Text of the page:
Wesley R. Anderson is a man who believes in leading by example. His career, in fact, has proven that philosophy.
Anderson was recognized as the longest-serving AGR Commissioned Officer in the Illinois Army National Guard. He was scheduled to complete his final tour April 30, 2013.
After originally enlisting in the Illinois Army National Guard at Rock Falls, Ill., Anderson’s duties have taken him to tours in Afghanistan and with relief efforts in New Orleans after Hurricane Katrina.
Soon, however, the Minooka man plans to be enjoying more time at home, spending time with his family. Considering that, Anderson was deserving a proper salute.
Q: Tell us your background, where you are from, what year you moved to Minooka, and about your family. Tell us your education and military training background.
A: I was born in Paxton, Ill., and grew up in the Manlius, Ill., area attending grade and high school there. I have been married to my wife June for 33 years. We have six children and two grandsons.
My highest civilian education: MBA from University of Illinois at Chicago. My highest military education; Command & General Staff College.
Q: What an honor to be acknowledged as the longest-serving AGR Commissioned Officer in the Illinois Army National Guard. What do you attribute your professional longevity?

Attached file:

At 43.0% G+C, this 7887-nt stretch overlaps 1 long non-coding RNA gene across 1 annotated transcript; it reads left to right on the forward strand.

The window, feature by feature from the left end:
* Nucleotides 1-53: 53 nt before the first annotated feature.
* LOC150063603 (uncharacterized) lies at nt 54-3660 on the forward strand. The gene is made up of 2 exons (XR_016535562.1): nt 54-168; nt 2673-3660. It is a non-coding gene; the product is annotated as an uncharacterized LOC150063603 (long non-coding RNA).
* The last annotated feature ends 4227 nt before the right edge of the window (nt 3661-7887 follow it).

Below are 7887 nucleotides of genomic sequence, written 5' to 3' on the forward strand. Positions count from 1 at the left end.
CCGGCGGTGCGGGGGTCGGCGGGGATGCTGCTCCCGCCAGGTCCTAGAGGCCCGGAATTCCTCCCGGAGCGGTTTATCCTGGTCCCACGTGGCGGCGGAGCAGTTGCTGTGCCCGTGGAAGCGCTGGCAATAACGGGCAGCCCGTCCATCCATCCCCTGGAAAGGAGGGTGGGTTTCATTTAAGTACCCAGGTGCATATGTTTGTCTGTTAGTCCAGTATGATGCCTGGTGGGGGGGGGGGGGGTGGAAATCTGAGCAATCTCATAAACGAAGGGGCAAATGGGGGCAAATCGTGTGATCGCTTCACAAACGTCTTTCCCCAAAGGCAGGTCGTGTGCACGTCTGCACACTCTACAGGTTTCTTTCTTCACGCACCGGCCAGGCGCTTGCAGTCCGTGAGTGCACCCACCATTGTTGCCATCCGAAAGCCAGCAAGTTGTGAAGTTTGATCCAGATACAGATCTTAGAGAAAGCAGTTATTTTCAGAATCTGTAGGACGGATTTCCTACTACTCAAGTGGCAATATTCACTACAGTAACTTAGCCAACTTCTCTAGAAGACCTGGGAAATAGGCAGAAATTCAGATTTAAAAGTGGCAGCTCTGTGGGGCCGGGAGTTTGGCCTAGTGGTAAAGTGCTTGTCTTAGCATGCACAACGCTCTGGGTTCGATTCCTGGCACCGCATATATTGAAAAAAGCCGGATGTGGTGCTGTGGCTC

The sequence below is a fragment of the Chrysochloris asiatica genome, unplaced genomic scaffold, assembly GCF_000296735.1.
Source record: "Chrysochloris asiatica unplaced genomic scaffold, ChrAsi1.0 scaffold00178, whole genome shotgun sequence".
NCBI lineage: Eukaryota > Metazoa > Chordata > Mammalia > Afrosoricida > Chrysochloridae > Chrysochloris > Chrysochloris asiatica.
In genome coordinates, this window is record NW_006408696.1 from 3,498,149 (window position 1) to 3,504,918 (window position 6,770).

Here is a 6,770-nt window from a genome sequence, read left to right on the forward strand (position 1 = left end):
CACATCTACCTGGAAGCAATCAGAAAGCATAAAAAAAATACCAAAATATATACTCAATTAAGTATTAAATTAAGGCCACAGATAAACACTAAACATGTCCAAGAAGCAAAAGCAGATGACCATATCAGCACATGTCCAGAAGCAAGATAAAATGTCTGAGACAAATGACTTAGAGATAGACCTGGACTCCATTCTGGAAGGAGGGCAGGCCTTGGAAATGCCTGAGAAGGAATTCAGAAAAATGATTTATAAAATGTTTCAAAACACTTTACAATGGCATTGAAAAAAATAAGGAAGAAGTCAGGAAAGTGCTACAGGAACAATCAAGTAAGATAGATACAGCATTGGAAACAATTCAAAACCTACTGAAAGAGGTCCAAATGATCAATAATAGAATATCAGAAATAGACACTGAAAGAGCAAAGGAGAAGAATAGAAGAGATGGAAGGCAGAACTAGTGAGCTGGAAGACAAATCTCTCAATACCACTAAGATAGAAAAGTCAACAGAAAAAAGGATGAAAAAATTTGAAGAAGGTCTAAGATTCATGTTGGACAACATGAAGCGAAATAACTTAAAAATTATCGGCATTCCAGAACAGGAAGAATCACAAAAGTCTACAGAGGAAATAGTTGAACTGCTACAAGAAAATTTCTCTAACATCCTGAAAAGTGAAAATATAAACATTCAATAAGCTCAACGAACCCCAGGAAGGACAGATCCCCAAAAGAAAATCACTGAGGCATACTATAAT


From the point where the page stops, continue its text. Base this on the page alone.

A: I attribute my longevity to my sense of duty and blue collar/lunch bucket approach. Fulfilling obligations is very important to me.
Military service as a commissioned officer is a move up or be moved out career. I paced myself and did not chase promotions, but rather trusted the organization to take care of me as long as I was performing at or above expectations.
Q: Tell us what position you retired in, describe your duties, where you were stationed at the time, and how you achieved that position?
A: Prior to starting my transition, my final assignment was as the chief of staff for the Illinois Army National Guard.
The Adjutant General’s principal executive assistant and advisor on all matters pertaining to the Illinois Army National Guard (ILARNG). I managed and directed the administration, coordination, planning, development, execution and supervision of all ILARNG programs.
As a senior federal full-time employee, I was responsible for the management of over 1,400 active duty and civilian employees and the allocation of all federal fiscal and personnel resources within the organization.
Q: We understand that you were on the ice at a Blackhawk game in March. Tell us about that experience.
A: The Chicago Blackhawks in conjunction with the USO feature one current and one former service member during the National Anthem at each home game at the United Center. A major who once worked for me nominated me to the USO in recognition of my service prior to my retirement. The National Anthem at a Blackhawks game is unlike that of any other venue. It was a sensational experience.
Q: As you started out as an Army trainee, how did you transition to the Illinois National Guard? In other words, how do these positions/organizations relate?
A: It was not a transition. I originally enlisted in the Illinois Army National Guard at Rock Falls, Ill.